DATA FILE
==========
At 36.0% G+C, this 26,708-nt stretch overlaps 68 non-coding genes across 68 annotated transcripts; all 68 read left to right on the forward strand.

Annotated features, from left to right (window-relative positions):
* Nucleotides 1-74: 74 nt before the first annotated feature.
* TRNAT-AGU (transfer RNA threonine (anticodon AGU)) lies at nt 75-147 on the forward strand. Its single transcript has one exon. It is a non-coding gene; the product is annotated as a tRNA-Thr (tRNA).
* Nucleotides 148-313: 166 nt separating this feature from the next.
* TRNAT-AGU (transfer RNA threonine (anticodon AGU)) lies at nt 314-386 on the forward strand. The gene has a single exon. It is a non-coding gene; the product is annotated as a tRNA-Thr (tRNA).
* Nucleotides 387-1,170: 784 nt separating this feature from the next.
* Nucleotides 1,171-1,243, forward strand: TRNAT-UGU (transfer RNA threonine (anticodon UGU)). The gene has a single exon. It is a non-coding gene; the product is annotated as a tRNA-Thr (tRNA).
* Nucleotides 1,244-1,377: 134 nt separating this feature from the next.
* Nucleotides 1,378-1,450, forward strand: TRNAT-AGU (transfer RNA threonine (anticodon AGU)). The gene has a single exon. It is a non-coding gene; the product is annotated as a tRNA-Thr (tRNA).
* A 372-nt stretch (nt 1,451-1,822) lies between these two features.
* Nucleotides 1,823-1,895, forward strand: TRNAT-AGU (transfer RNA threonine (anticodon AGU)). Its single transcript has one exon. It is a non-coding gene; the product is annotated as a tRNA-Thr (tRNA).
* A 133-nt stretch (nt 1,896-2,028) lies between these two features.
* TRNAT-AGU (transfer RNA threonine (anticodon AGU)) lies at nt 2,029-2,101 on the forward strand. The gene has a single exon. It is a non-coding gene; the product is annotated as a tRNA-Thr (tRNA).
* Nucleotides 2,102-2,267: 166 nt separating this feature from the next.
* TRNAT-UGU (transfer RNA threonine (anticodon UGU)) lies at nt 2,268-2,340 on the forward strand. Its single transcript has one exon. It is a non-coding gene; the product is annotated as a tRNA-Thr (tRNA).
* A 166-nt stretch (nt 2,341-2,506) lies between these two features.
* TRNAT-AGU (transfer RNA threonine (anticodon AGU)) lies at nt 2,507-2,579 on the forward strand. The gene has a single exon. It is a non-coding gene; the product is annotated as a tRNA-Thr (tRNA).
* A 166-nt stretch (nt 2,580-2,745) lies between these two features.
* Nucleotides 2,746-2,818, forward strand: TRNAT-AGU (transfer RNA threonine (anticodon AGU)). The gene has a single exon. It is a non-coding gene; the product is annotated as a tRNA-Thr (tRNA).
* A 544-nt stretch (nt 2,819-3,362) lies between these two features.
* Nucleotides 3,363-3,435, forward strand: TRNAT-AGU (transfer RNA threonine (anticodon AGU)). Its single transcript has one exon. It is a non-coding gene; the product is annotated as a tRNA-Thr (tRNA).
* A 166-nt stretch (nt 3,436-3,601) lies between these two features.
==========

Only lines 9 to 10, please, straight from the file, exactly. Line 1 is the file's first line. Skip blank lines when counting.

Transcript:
* Nucleotides 1,244-1,377: 134 nt separating this feature from the next.
* Nucleotides 1,378-1,450, forward strand: TRNAT-AGU (transfer RNA threonine (anticodon AGU)). The gene has a single exon. It is a non-coding gene; the product is annotated as a tRNA-Thr (tRNA).